You don’t need to know everything. As with any field, there’s a lot you could learn about usability. But unless you’re a usability professional, there’s a limit to how much is useful for you to learn.5
5 I’ve always liked the passage in A Study in Scarlet where Dr. Watson is shocked to learn that Sherlock Holmes doesn’t know that the earth travels around the sun. Given the finite capacity of the human brain, Holmes explains, he can’t afford to have useless facts elbowing out the useful ones:
“What the deuce is it to me? You say that we go round the sun. If we went round the moon it would not make a pennyworth of difference to me or to my work.”
I find that the most valuable contributions I make to each project always come from keeping just a few key usability principles in mind. I think there’s a lot more leverage for most people in understanding these principles than in another laundry list of specific do’s and don’ts. I’ve tried to boil down the few things I think everybody involved in design should know about usability.
Just so you don’t waste your time looking for them, here are a few things you won’t find in this book:
Hard and fast usability rules. I’ve been at this for a long time, long enough to know that there is no one “right” answer to most usability questions. Design is a complicated process and the real answer to most of the questions people ask me is “It depends.” But I do think that there are a few useful guiding principles it always helps to have in mind, and those are what I’m trying to convey.
Predictions about the future of technology and the Web. Honestly, your guess is as good as mine. The only thing I’m sure of is that (a) most of the predictions I hear are almost certainly wrong, and (b) the things that will turn out to be important will come as a surprise, even though in hindsight they’ll seem perfectly obvious.
Bad-mouthing of poorly designed sites and apps. If you enjoy people poking fun at things with obvious flaws, you’re reading the wrong book. Designing, building, and maintaining a great Web site or app isn’t easy. It’s like golf: a handful of ways to get the ball in the hole, a million ways not to. Anyone who gets it even half right has my admiration.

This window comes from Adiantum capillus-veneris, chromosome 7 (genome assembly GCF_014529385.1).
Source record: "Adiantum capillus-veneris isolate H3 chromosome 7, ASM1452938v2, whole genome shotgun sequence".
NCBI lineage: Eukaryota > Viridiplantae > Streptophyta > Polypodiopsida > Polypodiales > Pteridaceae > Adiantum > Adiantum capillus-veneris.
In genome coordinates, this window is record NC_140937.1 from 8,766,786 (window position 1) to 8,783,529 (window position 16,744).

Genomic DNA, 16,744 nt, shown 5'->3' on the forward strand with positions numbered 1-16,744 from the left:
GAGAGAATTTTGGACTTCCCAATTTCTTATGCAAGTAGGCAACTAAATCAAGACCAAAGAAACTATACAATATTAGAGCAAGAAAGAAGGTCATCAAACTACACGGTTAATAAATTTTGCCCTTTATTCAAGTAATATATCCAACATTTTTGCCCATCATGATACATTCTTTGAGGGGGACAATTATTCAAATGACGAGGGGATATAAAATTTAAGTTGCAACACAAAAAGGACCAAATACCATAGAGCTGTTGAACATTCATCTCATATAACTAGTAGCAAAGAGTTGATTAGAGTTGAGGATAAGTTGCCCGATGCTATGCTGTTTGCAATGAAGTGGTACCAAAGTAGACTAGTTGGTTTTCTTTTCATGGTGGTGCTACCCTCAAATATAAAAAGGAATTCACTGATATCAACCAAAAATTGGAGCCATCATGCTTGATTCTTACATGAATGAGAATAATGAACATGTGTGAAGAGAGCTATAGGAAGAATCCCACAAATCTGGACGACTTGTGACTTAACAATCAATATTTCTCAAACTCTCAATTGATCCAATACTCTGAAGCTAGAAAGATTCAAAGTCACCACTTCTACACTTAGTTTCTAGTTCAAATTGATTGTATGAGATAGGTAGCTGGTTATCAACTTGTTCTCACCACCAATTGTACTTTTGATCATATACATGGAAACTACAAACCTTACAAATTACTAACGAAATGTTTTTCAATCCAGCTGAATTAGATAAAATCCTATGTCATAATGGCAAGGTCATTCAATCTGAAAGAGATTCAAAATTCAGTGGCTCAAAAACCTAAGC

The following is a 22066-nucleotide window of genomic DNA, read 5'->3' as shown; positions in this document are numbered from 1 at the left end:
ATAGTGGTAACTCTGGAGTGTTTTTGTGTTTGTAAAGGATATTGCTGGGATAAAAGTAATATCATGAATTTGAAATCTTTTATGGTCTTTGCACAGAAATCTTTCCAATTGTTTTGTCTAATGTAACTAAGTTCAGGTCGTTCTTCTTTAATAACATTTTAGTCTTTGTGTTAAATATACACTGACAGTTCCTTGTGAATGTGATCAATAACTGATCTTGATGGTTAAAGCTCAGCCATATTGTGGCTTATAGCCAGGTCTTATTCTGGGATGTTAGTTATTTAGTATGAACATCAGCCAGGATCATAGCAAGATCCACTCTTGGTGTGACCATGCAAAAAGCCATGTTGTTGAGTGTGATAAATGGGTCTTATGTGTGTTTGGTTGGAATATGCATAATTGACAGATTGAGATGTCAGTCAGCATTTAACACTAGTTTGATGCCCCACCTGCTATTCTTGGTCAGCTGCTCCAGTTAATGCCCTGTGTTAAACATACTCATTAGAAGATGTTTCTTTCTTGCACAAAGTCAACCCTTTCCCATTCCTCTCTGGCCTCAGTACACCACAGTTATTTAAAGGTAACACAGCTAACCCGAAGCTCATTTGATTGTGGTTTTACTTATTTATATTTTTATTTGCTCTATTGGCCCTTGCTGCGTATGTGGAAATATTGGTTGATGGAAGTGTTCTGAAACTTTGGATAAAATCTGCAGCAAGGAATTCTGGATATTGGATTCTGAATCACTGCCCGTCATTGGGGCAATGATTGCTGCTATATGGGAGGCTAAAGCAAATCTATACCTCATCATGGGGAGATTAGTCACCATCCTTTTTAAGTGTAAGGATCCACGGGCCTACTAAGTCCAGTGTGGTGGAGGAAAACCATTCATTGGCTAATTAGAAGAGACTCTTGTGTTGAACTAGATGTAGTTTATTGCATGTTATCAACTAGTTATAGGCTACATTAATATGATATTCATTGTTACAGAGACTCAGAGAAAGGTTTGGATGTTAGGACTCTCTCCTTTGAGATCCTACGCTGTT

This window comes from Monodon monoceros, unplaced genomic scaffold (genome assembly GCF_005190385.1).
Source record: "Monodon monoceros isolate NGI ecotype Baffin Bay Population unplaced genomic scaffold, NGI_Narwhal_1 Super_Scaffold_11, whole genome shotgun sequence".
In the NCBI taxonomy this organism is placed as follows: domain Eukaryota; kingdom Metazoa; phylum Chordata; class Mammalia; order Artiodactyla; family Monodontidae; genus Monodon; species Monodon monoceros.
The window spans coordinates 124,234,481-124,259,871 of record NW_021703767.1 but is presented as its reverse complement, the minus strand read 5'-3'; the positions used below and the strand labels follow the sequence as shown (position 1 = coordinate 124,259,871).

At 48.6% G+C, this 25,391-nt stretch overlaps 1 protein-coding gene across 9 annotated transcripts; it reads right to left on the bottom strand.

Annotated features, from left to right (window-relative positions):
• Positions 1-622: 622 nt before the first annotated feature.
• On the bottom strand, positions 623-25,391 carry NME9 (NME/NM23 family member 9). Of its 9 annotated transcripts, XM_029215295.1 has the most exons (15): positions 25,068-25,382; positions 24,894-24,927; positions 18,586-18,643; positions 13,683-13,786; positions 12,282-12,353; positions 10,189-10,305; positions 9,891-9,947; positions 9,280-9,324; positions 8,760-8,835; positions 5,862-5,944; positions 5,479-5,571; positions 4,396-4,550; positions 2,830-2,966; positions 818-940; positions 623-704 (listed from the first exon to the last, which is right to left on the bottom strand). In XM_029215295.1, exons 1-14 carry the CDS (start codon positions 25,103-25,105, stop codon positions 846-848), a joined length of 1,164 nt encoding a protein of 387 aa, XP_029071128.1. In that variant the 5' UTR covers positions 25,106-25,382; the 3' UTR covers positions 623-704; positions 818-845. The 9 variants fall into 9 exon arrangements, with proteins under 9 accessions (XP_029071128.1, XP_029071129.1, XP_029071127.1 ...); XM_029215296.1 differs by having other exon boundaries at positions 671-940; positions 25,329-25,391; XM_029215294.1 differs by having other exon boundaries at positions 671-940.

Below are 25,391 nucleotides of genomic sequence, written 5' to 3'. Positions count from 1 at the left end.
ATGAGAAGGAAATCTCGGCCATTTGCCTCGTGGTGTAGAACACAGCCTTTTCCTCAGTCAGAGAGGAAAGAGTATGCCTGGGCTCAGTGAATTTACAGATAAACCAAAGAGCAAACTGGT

As a result, you’ll find that the examples I use tend to be from excellent products with minor flaws. I think you can learn more from looking at good designs than bad ones.
One of the dilemmas I faced when updating this book was that it’s always been a book about designing usable Web sites. Even though the principles apply to the design of anything people have to interact with (including things like election ballots and voting booths, and even PowerPoint presentations), its focus was clearly on Web design, and all the examples were from Web sites. Until recently, that’s what most people were working on.
But now there are a lot of people designing mobile apps, and even the people working on Web sites have to create versions of them that work well on mobile devices. I know they’re very interested in how all of this applies to them.
So I did three things:
Included mobile examples wherever it made sense
Added a new chapter about some mobile-specific usability issues
And the most important one: Added “and Mobile” to the subtitle on the cover
And as you’ll see, in some places where it made things clearer, instead of “Web site” I’ve written “Web site or mobile app.” In most cases, though, I used the Web-centric wording to keep things from getting cumbersome and distracting.
You’ll find a lot of different definitions of usability, often breaking it down into attributes like
Useful: Does it do something people need done?
Learnable: Can people figure out how to use it?
Memorable: Do they have to relearn it each time they use it?
Effective: Does it get the job done?
Efficient: Does it do it with a reasonable amount of time and effort?
Desirable: Do people want it?
and recently even
Delightful: Is using it enjoyable, or even fun?
I’ll talk about these later. But to me, the important part of the definition is pretty simple. If something is usable—whether it’s a Web site, a remote control, or a revolving door—it means that
A person of average (or even below average) ability and experience can figure out how to use the thing to accomplish something without it being more trouble than it’s worth.
Take my word for it: It’s really that simple.
I hope this book will help you build better products and—if it lets you skip a few of the endless arguments about design—maybe even get home in time for dinner once in a while.